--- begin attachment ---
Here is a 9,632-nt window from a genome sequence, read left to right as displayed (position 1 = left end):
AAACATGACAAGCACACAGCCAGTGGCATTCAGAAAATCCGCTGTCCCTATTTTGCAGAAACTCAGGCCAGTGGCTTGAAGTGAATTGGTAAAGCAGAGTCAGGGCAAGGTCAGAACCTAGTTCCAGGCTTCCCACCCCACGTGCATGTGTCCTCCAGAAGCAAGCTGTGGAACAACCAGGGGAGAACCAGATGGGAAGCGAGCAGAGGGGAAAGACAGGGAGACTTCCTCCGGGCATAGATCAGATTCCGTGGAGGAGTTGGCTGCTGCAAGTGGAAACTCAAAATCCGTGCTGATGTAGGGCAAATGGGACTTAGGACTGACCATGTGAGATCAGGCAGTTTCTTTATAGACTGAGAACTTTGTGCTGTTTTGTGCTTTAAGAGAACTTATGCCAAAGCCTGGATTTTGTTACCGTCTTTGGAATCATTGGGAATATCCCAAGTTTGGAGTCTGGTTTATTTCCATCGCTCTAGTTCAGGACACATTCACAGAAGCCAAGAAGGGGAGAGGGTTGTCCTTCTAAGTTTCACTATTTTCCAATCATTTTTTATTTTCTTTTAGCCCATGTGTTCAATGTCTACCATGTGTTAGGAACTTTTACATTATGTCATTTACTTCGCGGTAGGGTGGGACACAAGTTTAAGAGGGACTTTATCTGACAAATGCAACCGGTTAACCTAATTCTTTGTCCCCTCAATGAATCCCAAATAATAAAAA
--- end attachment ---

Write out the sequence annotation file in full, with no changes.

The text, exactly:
Here is a 9,632-nt window from a genome sequence, read left to right as displayed (position 1 = left end):
AAACATGACAAGCACACAGCCAGTGGCATTCAGAAAATCCGCTGTCCCTATTTTGCAGAAACTCAGGCCAGTGGCTTGAAGTGAATTGGTAAAGCAGAGTCAGGGCAAGGTCAGAACCTAGTTCCAGGCTTCCCACCCCACGTGCATGTGTCCTCCAGAAGCAAGCTGTGGAACAACCAGGGGAGAACCAGATGGGAAGCGAGCAGAGGGGAAAGACAGGGAGACTTCCTCCGGGCATAGATCAGATTCCGTGGAGGAGTTGGCTGCTGCAAGTGGAAACTCAAAATCCGTGCTGATGTAGGGCAAATGGGACTTAGGACTGACCATGTGAGATCAGGCAGTTTCTTTATAGACTGAGAACTTTGTGCTGTTTTGTGCTTTAAGAGAACTTATGCCAAAGCCTGGATTTTGTTACCGTCTTTGGAATCATTGGGAATATCCCAAGTTTGGAGTCTGGTTTATTTCCATCGCTCTAGTTCAGGACACATTCACAGAAGCCAAGAAGGGGAGAGGGTTGTCCTTCTAAGTTTCACTATTTTCCAATCATTTTTTATTTTCTTTTAGCCCATGTGTTCAATGTCTACCATGTGTTAGGAACTTTTACATTATGTCATTTACTTCGCGGTAGGGTGGGACACAAGTTTAAGAGGGACTTTATCTGACAAATGCAACCGGTTAACCTAATTCTTTGTCCCCTCAATGAATCCCAAATAATAAAAA